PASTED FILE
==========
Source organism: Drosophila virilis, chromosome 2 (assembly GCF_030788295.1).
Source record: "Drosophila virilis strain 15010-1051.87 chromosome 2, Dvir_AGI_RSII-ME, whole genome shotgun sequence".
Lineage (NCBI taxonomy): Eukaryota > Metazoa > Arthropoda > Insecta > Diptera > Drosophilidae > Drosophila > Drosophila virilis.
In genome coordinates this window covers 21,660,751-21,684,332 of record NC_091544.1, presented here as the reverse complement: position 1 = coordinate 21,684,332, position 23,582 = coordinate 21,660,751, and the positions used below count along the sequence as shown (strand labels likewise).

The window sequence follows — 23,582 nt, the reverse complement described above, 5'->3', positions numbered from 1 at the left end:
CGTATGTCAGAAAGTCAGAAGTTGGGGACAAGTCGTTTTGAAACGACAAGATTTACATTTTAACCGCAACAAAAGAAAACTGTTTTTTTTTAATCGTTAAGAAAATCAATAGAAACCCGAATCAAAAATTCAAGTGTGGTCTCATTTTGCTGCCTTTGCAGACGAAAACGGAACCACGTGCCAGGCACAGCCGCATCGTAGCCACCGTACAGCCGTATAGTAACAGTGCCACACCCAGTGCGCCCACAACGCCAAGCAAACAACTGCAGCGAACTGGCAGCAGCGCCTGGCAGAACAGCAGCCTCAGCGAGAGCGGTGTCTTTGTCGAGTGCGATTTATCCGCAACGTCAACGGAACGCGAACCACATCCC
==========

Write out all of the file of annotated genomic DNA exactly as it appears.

Source organism: Drosophila virilis, chromosome 2 (assembly GCF_030788295.1).
Source record: "Drosophila virilis strain 15010-1051.87 chromosome 2, Dvir_AGI_RSII-ME, whole genome shotgun sequence".
Lineage (NCBI taxonomy): Eukaryota > Metazoa > Arthropoda > Insecta > Diptera > Drosophilidae > Drosophila > Drosophila virilis.
In genome coordinates this window covers 21,660,751-21,684,332 of record NC_091544.1, presented here as the reverse complement: position 1 = coordinate 21,684,332, position 23,582 = coordinate 21,660,751, and the positions used below count along the sequence as shown (strand labels likewise).

The window sequence follows — 23,582 nt, the reverse complement described above, 5'->3', positions numbered from 1 at the left end:
CGTATGTCAGAAAGTCAGAAGTTGGGGACAAGTCGTTTTGAAACGACAAGATTTACATTTTAACCGCAACAAAAGAAAACTGTTTTTTTTTAATCGTTAAGAAAATCAATAGAAACCCGAATCAAAAATTCAAGTGTGGTCTCATTTTGCTGCCTTTGCAGACGAAAACGGAACCACGTGCCAGGCACAGCCGCATCGTAGCCACCGTACAGCCGTATAGTAACAGTGCCACACCCAGTGCGCCCACAACGCCAAGCAAACAACTGCAGCGAACTGGCAGCAGCGCCTGGCAGAACAGCAGCCTCAGCGAGAGCGGTGTCTTTGTCGAGTGCGATTTATCCGCAACGTCAACGGAACGCGAACCACATCCC